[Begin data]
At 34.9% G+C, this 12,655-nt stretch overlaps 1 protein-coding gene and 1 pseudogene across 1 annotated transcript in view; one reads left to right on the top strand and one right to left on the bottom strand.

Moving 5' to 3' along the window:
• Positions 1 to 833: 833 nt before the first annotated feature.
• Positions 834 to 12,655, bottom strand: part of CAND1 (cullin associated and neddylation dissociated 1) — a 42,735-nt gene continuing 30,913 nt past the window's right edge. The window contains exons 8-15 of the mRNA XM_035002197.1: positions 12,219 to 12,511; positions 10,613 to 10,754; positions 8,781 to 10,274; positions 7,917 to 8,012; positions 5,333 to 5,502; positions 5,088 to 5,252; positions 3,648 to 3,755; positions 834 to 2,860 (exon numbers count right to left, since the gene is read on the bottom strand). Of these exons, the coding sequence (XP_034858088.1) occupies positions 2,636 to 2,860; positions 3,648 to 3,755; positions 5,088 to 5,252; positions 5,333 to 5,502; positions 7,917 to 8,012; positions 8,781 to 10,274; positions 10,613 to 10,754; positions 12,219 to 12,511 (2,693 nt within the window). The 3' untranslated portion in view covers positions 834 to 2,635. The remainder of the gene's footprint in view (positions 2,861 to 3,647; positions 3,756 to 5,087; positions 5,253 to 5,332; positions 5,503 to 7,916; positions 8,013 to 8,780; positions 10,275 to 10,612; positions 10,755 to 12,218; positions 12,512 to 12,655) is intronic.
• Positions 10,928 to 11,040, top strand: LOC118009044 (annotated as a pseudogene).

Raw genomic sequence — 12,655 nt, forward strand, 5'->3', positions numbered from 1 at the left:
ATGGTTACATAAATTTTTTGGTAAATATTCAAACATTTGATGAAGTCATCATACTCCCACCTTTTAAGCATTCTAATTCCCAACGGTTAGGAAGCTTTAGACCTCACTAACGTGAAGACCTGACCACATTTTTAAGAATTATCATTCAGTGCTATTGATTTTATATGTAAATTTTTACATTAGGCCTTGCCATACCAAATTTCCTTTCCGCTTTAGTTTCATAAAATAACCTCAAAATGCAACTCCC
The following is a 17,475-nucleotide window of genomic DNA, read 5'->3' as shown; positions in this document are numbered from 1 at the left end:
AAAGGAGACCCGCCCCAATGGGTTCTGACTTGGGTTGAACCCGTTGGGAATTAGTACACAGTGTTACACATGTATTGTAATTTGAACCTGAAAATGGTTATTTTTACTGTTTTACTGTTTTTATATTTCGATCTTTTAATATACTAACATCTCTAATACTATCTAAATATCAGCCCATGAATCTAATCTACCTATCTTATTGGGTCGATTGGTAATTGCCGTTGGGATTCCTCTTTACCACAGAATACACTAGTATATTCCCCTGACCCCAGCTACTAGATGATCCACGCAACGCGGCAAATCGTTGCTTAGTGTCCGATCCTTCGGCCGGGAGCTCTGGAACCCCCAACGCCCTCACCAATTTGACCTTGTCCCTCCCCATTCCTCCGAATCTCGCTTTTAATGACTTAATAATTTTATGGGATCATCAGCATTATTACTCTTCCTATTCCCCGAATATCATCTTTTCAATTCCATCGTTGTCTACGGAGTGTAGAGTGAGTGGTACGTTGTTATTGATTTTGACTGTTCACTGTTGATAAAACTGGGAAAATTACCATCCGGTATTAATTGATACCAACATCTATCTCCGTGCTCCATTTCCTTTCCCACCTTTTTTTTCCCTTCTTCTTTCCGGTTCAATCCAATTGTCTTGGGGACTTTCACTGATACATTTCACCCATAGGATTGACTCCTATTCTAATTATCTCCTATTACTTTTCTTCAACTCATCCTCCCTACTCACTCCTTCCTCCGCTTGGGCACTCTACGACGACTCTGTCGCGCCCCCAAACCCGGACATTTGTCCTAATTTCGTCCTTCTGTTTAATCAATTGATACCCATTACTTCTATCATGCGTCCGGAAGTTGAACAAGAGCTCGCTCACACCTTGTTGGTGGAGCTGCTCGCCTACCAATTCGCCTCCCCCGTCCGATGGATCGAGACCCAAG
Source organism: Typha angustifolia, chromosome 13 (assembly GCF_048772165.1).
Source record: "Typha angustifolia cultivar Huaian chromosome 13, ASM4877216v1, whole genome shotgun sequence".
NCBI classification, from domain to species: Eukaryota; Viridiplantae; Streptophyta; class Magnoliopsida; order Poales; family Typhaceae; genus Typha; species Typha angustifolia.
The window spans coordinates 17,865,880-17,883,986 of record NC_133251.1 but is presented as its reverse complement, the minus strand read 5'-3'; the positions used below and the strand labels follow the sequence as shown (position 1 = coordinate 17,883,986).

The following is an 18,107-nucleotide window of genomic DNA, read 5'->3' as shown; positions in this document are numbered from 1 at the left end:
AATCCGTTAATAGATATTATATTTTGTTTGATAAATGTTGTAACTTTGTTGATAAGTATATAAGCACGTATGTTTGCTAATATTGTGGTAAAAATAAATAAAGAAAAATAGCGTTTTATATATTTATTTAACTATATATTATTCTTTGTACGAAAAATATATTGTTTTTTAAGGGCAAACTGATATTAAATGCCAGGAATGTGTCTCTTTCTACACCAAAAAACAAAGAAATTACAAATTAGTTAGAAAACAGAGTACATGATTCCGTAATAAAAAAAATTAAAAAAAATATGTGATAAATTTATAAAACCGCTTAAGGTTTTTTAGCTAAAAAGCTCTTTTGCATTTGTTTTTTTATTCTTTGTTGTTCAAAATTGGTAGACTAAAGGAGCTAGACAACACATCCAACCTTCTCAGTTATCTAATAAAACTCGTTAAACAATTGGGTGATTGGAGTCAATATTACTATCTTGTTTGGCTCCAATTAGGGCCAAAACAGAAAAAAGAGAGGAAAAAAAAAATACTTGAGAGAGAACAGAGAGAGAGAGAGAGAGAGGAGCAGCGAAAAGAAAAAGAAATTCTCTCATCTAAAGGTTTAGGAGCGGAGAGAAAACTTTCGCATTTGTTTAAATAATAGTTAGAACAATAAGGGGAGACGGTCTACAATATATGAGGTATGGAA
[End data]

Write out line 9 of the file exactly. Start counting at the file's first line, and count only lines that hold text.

AAAGGAGACCCGCCCCAATGGGTTCTGACTTGGGTTGAACCCGTTGGGAATTAGTACACAGTGTTACACATGTATTGTAATTTGAACCTGAAAATGGTTATTTTTACTGTTTTACTGTTTTTATATTTCGATCTTTTAATATACTAACATCTCTAATACTATCTAAATATCAGCCCATGAATCTAATCTACCTATCTTATTGGGTCGATTGGTAATTGCCGTTGGGATTCCTCTTTACCACAGAATACACTAGTATATTCCCCTGACCCCAGCTACTAGATGATCCACGCAACGCGGCAAATCGTTGCTTAGTGTCCGATCCTTCGGCCGGGAGCTCTGGAACCCCCAACGCCCTCACCAATTTGACCTTGTCCCTCCCCATTCCTCCGAATCTCGCTTTTAATGACTTAATAATTTTATGGGATCATCAGCATTATTACTCTTCCTATTCCCCGAATATCATCTTTTCAATTCCATCGTTGTCTACGGAGTGTAGAGTGAGTGGTACGTTGTTATTGATTTTGACTGTTCACTGTTGATAAAACTGGGAAAATTACCATCCGGTATTAATTGATACCAACATCTATCTCCGTGCTCCATTTCCTTTCCCACCTTTTTTTTCCCTTCTTCTTTCCGGTTCAATCCAATTGTCTTGGGGACTTTCACTGATACATTTCACCCATAGGATTGACTCCTATTCTAATTATCTCCTATTACTTTTCTTCAACTCATCCTCCCTACTCACTCCTTCCTCCGCTTGGGCACTCTACGACGACTCTGTCGCGCCCCCAAACCCGGACATTTGTCCTAATTTCGTCCTTCTGTTTAATCAATTGATACCCATTACTTCTATCATGCGTCCGGAAGTTGAACAAGAGCTCGCTCACACCTTGTTGGTGGAGCTGCTCGCCTACCAATTCGCCTCCCCCGTCCGATGGATCGAGACCCAAG